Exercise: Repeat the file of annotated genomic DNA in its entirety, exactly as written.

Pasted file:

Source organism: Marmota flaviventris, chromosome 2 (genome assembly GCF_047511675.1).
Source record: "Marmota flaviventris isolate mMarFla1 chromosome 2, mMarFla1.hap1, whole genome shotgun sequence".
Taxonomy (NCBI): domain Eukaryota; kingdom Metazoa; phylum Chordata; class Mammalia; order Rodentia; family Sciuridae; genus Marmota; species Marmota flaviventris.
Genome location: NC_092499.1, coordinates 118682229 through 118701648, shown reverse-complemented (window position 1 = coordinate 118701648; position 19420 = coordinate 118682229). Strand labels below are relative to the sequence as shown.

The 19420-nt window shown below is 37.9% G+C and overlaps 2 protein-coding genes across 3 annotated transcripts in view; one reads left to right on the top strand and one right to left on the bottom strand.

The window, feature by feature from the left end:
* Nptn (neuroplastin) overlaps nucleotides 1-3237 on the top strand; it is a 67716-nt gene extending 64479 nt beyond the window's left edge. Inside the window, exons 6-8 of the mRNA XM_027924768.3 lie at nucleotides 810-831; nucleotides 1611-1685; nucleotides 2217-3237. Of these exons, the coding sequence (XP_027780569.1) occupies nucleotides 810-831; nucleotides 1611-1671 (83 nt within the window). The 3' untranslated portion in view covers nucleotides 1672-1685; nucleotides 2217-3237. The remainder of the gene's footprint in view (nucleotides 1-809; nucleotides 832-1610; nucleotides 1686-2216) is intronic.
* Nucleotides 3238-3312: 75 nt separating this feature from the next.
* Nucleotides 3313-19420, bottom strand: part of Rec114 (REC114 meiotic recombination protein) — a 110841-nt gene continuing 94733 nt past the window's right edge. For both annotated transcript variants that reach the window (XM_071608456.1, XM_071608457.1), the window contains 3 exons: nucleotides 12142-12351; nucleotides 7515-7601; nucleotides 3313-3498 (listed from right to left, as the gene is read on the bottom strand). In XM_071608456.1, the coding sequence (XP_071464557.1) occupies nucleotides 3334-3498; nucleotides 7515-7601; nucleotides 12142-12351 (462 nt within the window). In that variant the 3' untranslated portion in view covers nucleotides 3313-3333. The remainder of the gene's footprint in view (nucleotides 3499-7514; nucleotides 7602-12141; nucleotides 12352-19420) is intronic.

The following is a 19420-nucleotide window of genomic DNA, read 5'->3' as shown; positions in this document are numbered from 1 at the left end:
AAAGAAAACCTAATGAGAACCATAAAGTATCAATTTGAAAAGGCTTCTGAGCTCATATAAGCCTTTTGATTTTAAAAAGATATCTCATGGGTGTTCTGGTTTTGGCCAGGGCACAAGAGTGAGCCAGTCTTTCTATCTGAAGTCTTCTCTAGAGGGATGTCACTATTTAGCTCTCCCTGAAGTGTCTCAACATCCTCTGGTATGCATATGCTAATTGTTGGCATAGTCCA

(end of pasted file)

Source organism: Marmota flaviventris, chromosome 2 (genome assembly GCF_047511675.1).
Source record: "Marmota flaviventris isolate mMarFla1 chromosome 2, mMarFla1.hap1, whole genome shotgun sequence".
Taxonomy (NCBI): domain Eukaryota; kingdom Metazoa; phylum Chordata; class Mammalia; order Rodentia; family Sciuridae; genus Marmota; species Marmota flaviventris.
Genome location: NC_092499.1, coordinates 118682229 through 118701648, shown reverse-complemented (window position 1 = coordinate 118701648; position 19420 = coordinate 118682229). Strand labels below are relative to the sequence as shown.

The 19420-nt window shown below is 37.9% G+C and overlaps 2 protein-coding genes across 3 annotated transcripts in view; one reads left to right on the top strand and one right to left on the bottom strand.

The window, feature by feature from the left end:
* Nptn (neuroplastin) overlaps nucleotides 1-3237 on the top strand; it is a 67716-nt gene extending 64479 nt beyond the window's left edge. Inside the window, exons 6-8 of the mRNA XM_027924768.3 lie at nucleotides 810-831; nucleotides 1611-1685; nucleotides 2217-3237. Of these exons, the coding sequence (XP_027780569.1) occupies nucleotides 810-831; nucleotides 1611-1671 (83 nt within the window). The 3' untranslated portion in view covers nucleotides 1672-1685; nucleotides 2217-3237. The remainder of the gene's footprint in view (nucleotides 1-809; nucleotides 832-1610; nucleotides 1686-2216) is intronic.
* Nucleotides 3238-3312: 75 nt separating this feature from the next.
* Nucleotides 3313-19420, bottom strand: part of Rec114 (REC114 meiotic recombination protein) — a 110841-nt gene continuing 94733 nt past the window's right edge. For both annotated transcript variants that reach the window (XM_071608456.1, XM_071608457.1), the window contains 3 exons: nucleotides 12142-12351; nucleotides 7515-7601; nucleotides 3313-3498 (listed from right to left, as the gene is read on the bottom strand). In XM_071608456.1, the coding sequence (XP_071464557.1) occupies nucleotides 3334-3498; nucleotides 7515-7601; nucleotides 12142-12351 (462 nt within the window). In that variant the 3' untranslated portion in view covers nucleotides 3313-3333. The remainder of the gene's footprint in view (nucleotides 3499-7514; nucleotides 7602-12141; nucleotides 12352-19420) is intronic.

The following is a 19420-nucleotide window of genomic DNA, read 5'->3' as shown; positions in this document are numbered from 1 at the left end:
AAAGAAAACCTAATGAGAACCATAAAGTATCAATTTGAAAAGGCTTCTGAGCTCATATAAGCCTTTTGATTTTAAAAAGATATCTCATGGGTGTTCTGGTTTTGGCCAGGGCACAAGAGTGAGCCAGTCTTTCTATCTGAAGTCTTCTCTAGAGGGATGTCACTATTTAGCTCTCCCTGAAGTGTCTCAACATCCTCTGGTATGCATATGCTAATTGTTGGCATAGTCCA